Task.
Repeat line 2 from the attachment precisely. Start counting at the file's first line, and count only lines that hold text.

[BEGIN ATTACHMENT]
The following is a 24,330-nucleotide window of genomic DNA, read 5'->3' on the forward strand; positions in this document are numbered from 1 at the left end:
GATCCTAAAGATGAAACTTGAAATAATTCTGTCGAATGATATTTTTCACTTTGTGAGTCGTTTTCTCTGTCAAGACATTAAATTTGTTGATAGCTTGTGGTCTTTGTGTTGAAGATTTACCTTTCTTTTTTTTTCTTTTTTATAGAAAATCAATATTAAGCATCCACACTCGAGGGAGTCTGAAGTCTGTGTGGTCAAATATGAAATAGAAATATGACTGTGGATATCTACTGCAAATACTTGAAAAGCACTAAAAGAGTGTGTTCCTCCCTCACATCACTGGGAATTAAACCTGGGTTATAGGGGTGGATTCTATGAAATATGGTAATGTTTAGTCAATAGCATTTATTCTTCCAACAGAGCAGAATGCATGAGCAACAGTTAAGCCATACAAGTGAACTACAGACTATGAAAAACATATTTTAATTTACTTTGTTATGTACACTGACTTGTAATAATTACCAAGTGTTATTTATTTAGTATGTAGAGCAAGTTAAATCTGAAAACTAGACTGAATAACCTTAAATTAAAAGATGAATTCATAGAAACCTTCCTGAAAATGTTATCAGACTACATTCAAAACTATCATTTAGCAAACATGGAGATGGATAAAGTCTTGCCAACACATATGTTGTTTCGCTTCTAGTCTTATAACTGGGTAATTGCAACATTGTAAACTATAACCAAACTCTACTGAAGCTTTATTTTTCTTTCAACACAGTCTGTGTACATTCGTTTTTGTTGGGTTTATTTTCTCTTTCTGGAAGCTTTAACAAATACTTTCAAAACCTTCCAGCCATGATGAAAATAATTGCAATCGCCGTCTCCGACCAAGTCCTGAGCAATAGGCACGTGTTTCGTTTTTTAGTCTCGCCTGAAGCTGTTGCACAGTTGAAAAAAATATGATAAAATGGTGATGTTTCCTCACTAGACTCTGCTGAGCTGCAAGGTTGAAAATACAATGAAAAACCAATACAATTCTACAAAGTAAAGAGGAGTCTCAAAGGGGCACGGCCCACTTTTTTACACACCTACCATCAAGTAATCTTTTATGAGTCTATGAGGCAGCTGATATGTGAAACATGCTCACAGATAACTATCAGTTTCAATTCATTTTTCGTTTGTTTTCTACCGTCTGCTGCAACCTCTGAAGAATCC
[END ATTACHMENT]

GATCCTAAAGATGAAACTTGAAATAATTCTGTCGAATGATATTTTTCACTTTGTGAGTCGTTTTCTCTGTCAAGACATTAAATTTGTTGATAGCTTGTGGTCTTTGTGTTGAAGATTTACCTTTCTTTTTTTTTCTTTTTTATAGAAAATCAATATTAAGCATCCACACTCGAGGGAGTCTGAAGTCTGTGTGGTCAAATATGAAATAGAAATATGACTGTGGATATCTACTGCAAATACTTGAAAAGCACTAAAAGAGTGTGTTCCTCCCTCACATCACTGGGAATTAAACCTGGGTTATAGGGGTGGATTCTATGAAATATGGTAATGTTTAGTCAATAGCATTTATTCTTCCAACAGAGCAGAATGCATGAGCAACAGTTAAGCCATACAAGTGAACTACAGACTATGAAAAACATATTTTAATTTACTTTGTTATGTACACTGACTTGTAATAATTACCAAGTGTTATTTATTTAGTATGTAGAGCAAGTTAAATCTGAAAACTAGACTGAATAACCTTAAATTAAAAGATGAATTCATAGAAACCTTCCTGAAAATGTTATCAGACTACATTCAAAACTATCATTTAGCAAACATGGAGATGGATAAAGTCTTGCCAACACATATGTTGTTTCGCTTCTAGTCTTATAACTGGGTAATTGCAACATTGTAAACTATAACCAAACTCTACTGAAGCTTTATTTTTCTTTCAACACAGTCTGTGTACATTCGTTTTTGTTGGGTTTATTTTCTCTTTCTGGAAGCTTTAACAAATACTTTCAAAACCTTCCAGCCATGATGAAAATAATTGCAATCGCCGTCTCCGACCAAGTCCTGAGCAATAGGCACGTGTTTCGTTTTTTAGTCTCGCCTGAAGCTGTTGCACAGTTGAAAAAAATATGATAAAATGGTGATGTTTCCTCACTAGACTCTGCTGAGCTGCAAGGTTGAAAATACAATGAAAAACCAATACAATTCTACAAAGTAAAGAGGAGTCTCAAAGGGGCACGGCCCACTTTTTTACACACCTACCATCAAGTAATCTTTTATGAGTCTATGAGGCAGCTGATATGTGAAACATGCTCACAGATAACTATCAGTTTCAATTCATTTTTCGTTTGTTTTCTACCGTCTGCTGCAACCTCTGAAGAATCC